Arch. Myriam B. Mahiques Curriculum Vitae

Sunday, July 25, 2010

Sound wall made of vegetation to be studied as alternative to concrete wall

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The Ohio Department of Transportation will test a 12-foot-high wall of stacked, 70-pound bags sprouting plants and grass as an innovative way to muffle highway sound.
The 400-foot Green Noise Wall, to be built this fall on westbound Interstate 70 east of Columbus, is ODOT's attempt to develop an alternative to concrete sound barriers.
And it appears to be only the second stab at eco-friendly noise abatement since 1996, when the Wisconsin Department of Transportation removed a sound wall made of plastic forms filled with soil and plants after the plants died, weeds flourished and a portion of the wall collapsed.
It is like a Chia (Pet) wall - basically filling bags with dirt and seed, watering it and watching it grow up and out," said ODOT spokesman Scott Varner. "And much like the novelty plant on the windowsill, it will take some care in the beginning and ongoing maintenance."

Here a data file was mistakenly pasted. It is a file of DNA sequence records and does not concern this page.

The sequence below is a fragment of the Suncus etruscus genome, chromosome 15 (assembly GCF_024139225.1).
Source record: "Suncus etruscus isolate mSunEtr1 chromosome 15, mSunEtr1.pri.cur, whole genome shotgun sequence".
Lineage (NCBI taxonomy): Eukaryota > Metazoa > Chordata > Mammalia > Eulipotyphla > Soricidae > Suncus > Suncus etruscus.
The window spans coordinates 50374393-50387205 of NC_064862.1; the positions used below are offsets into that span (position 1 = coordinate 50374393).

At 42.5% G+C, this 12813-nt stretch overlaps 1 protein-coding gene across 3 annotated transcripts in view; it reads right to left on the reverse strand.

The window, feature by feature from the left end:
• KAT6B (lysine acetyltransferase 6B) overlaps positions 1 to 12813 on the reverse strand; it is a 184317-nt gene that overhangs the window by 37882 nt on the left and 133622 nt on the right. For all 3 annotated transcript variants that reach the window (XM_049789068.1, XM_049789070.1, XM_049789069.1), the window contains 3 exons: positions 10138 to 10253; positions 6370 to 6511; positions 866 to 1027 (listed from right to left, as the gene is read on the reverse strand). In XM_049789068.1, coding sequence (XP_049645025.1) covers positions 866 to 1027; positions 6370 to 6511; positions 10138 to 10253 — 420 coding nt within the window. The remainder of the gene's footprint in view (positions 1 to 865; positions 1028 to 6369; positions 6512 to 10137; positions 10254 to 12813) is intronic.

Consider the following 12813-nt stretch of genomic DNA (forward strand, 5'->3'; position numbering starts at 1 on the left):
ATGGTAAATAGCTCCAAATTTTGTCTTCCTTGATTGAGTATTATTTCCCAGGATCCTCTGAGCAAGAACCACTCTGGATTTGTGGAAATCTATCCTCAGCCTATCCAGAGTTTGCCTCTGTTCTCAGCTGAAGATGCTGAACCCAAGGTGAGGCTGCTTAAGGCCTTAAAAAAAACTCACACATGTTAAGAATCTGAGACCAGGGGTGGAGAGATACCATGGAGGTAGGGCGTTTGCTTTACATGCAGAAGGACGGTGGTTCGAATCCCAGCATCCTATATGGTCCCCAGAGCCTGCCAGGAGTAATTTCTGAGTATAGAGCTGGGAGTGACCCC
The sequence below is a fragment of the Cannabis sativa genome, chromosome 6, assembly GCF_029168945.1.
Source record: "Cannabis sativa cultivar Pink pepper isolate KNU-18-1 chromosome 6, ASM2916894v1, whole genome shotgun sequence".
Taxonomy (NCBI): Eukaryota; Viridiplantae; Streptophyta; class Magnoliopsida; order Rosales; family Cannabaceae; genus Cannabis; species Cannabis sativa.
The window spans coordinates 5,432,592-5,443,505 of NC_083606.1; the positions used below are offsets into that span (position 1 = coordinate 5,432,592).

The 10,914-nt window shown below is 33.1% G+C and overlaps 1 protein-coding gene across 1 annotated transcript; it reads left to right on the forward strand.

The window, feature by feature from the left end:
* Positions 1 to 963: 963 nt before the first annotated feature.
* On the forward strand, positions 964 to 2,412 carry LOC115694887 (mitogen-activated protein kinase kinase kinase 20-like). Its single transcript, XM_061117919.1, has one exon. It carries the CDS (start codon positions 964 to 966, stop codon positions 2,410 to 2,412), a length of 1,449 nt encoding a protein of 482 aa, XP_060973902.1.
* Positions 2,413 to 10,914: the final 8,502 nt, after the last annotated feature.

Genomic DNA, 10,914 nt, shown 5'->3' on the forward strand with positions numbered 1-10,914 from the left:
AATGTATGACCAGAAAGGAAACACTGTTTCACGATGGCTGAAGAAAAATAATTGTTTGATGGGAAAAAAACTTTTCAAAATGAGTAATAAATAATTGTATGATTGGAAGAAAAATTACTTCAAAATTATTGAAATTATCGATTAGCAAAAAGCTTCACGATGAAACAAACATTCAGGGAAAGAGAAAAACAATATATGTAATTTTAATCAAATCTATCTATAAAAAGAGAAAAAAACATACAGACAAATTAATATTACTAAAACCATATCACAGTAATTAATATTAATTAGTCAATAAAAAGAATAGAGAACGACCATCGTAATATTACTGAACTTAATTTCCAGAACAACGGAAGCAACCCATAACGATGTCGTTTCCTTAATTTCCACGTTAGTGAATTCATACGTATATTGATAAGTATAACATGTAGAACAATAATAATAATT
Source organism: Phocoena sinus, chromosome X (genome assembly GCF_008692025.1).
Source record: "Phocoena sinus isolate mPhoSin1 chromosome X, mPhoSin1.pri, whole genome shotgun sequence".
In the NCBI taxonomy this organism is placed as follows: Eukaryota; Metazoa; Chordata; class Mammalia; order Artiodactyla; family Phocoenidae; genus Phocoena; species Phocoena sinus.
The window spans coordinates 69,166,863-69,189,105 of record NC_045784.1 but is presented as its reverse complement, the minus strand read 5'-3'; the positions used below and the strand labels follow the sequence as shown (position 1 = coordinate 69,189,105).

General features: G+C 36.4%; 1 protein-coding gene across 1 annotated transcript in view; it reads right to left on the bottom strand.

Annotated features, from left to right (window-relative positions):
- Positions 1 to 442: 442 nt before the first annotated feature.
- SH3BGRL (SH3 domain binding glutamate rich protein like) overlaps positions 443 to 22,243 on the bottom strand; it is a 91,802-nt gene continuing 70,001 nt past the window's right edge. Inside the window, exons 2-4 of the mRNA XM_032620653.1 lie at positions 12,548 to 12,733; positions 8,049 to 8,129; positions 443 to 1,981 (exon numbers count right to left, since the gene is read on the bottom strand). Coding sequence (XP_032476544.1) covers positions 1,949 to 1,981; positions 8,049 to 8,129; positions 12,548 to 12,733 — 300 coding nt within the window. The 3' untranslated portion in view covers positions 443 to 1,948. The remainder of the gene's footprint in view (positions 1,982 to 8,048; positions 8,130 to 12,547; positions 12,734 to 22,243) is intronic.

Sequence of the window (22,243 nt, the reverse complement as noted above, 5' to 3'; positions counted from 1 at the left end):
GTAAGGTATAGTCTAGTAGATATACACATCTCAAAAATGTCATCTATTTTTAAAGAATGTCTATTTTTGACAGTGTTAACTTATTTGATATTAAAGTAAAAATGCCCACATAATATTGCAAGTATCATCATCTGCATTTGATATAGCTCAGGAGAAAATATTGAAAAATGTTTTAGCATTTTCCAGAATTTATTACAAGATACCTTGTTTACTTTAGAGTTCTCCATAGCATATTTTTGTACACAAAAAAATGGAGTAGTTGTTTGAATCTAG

During the two-year experiment, ODOT will determine whether the wall of vegetation can survive Ohio's seasons and road salt, how much water and maintenance it will need and if can provide the same noise mitigation as a concrete wall, he said.
It also has to look good.
Read the complete story from, by Karen Farkas

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